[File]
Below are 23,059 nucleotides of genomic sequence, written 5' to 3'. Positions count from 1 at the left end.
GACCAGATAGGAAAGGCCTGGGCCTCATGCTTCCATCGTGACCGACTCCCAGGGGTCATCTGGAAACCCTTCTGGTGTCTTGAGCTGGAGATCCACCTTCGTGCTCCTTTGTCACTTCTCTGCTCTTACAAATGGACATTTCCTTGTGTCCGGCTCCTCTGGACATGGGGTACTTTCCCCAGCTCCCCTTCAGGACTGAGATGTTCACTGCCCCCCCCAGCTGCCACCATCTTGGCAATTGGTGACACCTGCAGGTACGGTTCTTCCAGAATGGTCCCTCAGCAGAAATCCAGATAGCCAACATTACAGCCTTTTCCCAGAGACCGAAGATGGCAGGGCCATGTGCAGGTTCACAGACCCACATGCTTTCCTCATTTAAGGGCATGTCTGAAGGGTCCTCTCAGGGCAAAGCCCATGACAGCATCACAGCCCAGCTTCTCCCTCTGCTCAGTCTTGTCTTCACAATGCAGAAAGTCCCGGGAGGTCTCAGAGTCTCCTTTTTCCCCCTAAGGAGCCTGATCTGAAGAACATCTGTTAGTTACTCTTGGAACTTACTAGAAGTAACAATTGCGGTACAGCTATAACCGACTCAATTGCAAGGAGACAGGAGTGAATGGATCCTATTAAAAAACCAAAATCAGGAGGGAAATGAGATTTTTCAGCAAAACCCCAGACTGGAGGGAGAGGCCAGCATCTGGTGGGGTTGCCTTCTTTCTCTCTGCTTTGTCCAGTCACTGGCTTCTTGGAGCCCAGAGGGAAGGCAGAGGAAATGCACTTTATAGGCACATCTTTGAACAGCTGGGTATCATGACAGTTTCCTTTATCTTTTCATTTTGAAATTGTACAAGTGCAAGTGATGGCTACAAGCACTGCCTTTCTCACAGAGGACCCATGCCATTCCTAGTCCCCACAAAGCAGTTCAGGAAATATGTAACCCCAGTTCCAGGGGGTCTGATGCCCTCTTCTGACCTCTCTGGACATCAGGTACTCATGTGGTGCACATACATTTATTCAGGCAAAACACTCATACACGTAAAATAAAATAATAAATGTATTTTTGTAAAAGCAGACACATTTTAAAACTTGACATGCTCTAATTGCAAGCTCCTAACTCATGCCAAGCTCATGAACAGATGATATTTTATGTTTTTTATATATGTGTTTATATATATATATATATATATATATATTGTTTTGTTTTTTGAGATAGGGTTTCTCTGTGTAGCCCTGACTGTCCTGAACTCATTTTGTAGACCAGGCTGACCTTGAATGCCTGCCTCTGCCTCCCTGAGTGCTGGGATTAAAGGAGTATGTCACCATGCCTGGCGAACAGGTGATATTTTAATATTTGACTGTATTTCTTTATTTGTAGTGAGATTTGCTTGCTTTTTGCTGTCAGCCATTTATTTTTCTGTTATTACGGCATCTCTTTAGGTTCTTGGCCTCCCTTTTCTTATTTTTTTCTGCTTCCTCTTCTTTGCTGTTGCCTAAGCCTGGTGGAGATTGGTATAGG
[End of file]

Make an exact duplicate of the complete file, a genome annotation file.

Below are 23,059 nucleotides of genomic sequence, written 5' to 3'. Positions count from 1 at the left end.
GACCAGATAGGAAAGGCCTGGGCCTCATGCTTCCATCGTGACCGACTCCCAGGGGTCATCTGGAAACCCTTCTGGTGTCTTGAGCTGGAGATCCACCTTCGTGCTCCTTTGTCACTTCTCTGCTCTTACAAATGGACATTTCCTTGTGTCCGGCTCCTCTGGACATGGGGTACTTTCCCCAGCTCCCCTTCAGGACTGAGATGTTCACTGCCCCCCCCAGCTGCCACCATCTTGGCAATTGGTGACACCTGCAGGTACGGTTCTTCCAGAATGGTCCCTCAGCAGAAATCCAGATAGCCAACATTACAGCCTTTTCCCAGAGACCGAAGATGGCAGGGCCATGTGCAGGTTCACAGACCCACATGCTTTCCTCATTTAAGGGCATGTCTGAAGGGTCCTCTCAGGGCAAAGCCCATGACAGCATCACAGCCCAGCTTCTCCCTCTGCTCAGTCTTGTCTTCACAATGCAGAAAGTCCCGGGAGGTCTCAGAGTCTCCTTTTTCCCCCTAAGGAGCCTGATCTGAAGAACATCTGTTAGTTACTCTTGGAACTTACTAGAAGTAACAATTGCGGTACAGCTATAACCGACTCAATTGCAAGGAGACAGGAGTGAATGGATCCTATTAAAAAACCAAAATCAGGAGGGAAATGAGATTTTTCAGCAAAACCCCAGACTGGAGGGAGAGGCCAGCATCTGGTGGGGTTGCCTTCTTTCTCTCTGCTTTGTCCAGTCACTGGCTTCTTGGAGCCCAGAGGGAAGGCAGAGGAAATGCACTTTATAGGCACATCTTTGAACAGCTGGGTATCATGACAGTTTCCTTTATCTTTTCATTTTGAAATTGTACAAGTGCAAGTGATGGCTACAAGCACTGCCTTTCTCACAGAGGACCCATGCCATTCCTAGTCCCCACAAAGCAGTTCAGGAAATATGTAACCCCAGTTCCAGGGGGTCTGATGCCCTCTTCTGACCTCTCTGGACATCAGGTACTCATGTGGTGCACATACATTTATTCAGGCAAAACACTCATACACGTAAAATAAAATAATAAATGTATTTTTGTAAAAGCAGACACATTTTAAAACTTGACATGCTCTAATTGCAAGCTCCTAACTCATGCCAAGCTCATGAACAGATGATATTTTATGTTTTTTATATATGTGTTTATATATATATATATATATATATATATTGTTTTGTTTTTTGAGATAGGGTTTCTCTGTGTAGCCCTGACTGTCCTGAACTCATTTTGTAGACCAGGCTGACCTTGAATGCCTGCCTCTGCCTCCCTGAGTGCTGGGATTAAAGGAGTATGTCACCATGCCTGGCGAACAGGTGATATTTTAATATTTGACTGTATTTCTTTATTTGTAGTGAGATTTGCTTGCTTTTTGCTGTCAGCCATTTATTTTTCTGTTATTACGGCATCTCTTTAGGTTCTTGGCCTCCCTTTTCTTATTTTTTTCTGCTTCCTCTTCTTTGCTGTTGCCTAAGCCTGGTGGAGATTGGTATAGG